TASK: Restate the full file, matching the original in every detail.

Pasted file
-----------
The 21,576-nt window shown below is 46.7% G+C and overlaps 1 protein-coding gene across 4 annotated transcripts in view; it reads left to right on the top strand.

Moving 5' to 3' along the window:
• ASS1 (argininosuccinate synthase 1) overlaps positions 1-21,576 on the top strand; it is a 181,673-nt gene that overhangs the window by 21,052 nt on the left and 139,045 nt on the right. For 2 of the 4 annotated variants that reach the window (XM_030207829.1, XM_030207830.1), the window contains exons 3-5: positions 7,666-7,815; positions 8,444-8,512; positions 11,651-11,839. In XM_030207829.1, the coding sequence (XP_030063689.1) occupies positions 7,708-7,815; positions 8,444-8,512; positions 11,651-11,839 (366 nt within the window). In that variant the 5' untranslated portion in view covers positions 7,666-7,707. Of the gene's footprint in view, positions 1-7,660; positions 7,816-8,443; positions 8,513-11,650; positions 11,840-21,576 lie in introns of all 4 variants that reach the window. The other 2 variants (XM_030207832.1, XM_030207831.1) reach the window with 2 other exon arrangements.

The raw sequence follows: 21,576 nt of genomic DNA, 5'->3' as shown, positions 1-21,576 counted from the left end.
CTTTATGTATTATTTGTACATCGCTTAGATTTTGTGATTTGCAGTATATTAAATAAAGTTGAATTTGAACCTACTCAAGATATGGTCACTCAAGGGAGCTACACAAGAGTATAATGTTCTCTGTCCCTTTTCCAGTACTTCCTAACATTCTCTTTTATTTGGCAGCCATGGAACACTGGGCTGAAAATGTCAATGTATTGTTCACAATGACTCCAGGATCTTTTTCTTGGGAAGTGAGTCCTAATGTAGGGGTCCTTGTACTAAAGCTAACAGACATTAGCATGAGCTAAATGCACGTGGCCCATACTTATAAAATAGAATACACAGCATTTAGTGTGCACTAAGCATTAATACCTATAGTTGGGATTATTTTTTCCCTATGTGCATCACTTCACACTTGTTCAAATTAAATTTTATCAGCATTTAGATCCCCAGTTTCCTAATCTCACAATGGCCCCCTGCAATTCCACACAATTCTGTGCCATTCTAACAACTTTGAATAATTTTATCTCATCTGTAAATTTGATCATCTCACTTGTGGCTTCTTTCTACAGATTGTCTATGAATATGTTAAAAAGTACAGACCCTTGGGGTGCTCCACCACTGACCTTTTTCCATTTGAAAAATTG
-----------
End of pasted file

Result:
The 21,576-nt window shown below is 46.7% G+C and overlaps 1 protein-coding gene across 4 annotated transcripts in view; it reads left to right on the top strand.

Moving 5' to 3' along the window:
• ASS1 (argininosuccinate synthase 1) overlaps positions 1-21,576 on the top strand; it is a 181,673-nt gene that overhangs the window by 21,052 nt on the left and 139,045 nt on the right. For 2 of the 4 annotated variants that reach the window (XM_030207829.1, XM_030207830.1), the window contains exons 3-5: positions 7,666-7,815; positions 8,444-8,512; positions 11,651-11,839. In XM_030207829.1, the coding sequence (XP_030063689.1) occupies positions 7,708-7,815; positions 8,444-8,512; positions 11,651-11,839 (366 nt within the window). In that variant the 5' untranslated portion in view covers positions 7,666-7,707. Of the gene's footprint in view, positions 1-7,660; positions 7,816-8,443; positions 8,513-11,650; positions 11,840-21,576 lie in introns of all 4 variants that reach the window. The other 2 variants (XM_030207832.1, XM_030207831.1) reach the window with 2 other exon arrangements.

The raw sequence follows: 21,576 nt of genomic DNA, 5'->3' as shown, positions 1-21,576 counted from the left end.
CTTTATGTATTATTTGTACATCGCTTAGATTTTGTGATTTGCAGTATATTAAATAAAGTTGAATTTGAACCTACTCAAGATATGGTCACTCAAGGGAGCTACACAAGAGTATAATGTTCTCTGTCCCTTTTCCAGTACTTCCTAACATTCTCTTTTATTTGGCAGCCATGGAACACTGGGCTGAAAATGTCAATGTATTGTTCACAATGACTCCAGGATCTTTTTCTTGGGAAGTGAGTCCTAATGTAGGGGTCCTTGTACTAAAGCTAACAGACATTAGCATGAGCTAAATGCACGTGGCCCATACTTATAAAATAGAATACACAGCATTTAGTGTGCACTAAGCATTAATACCTATAGTTGGGATTATTTTTTCCCTATGTGCATCACTTCACACTTGTTCAAATTAAATTTTATCAGCATTTAGATCCCCAGTTTCCTAATCTCACAATGGCCCCCTGCAATTCCACACAATTCTGTGCCATTCTAACAACTTTGAATAATTTTATCTCATCTGTAAATTTGATCATCTCACTTGTGGCTTCTTTCTACAGATTGTCTATGAATATGTTAAAAAGTACAGACCCTTGGGGTGCTCCACCACTGACCTTTTTCCATTTGAAAAATTG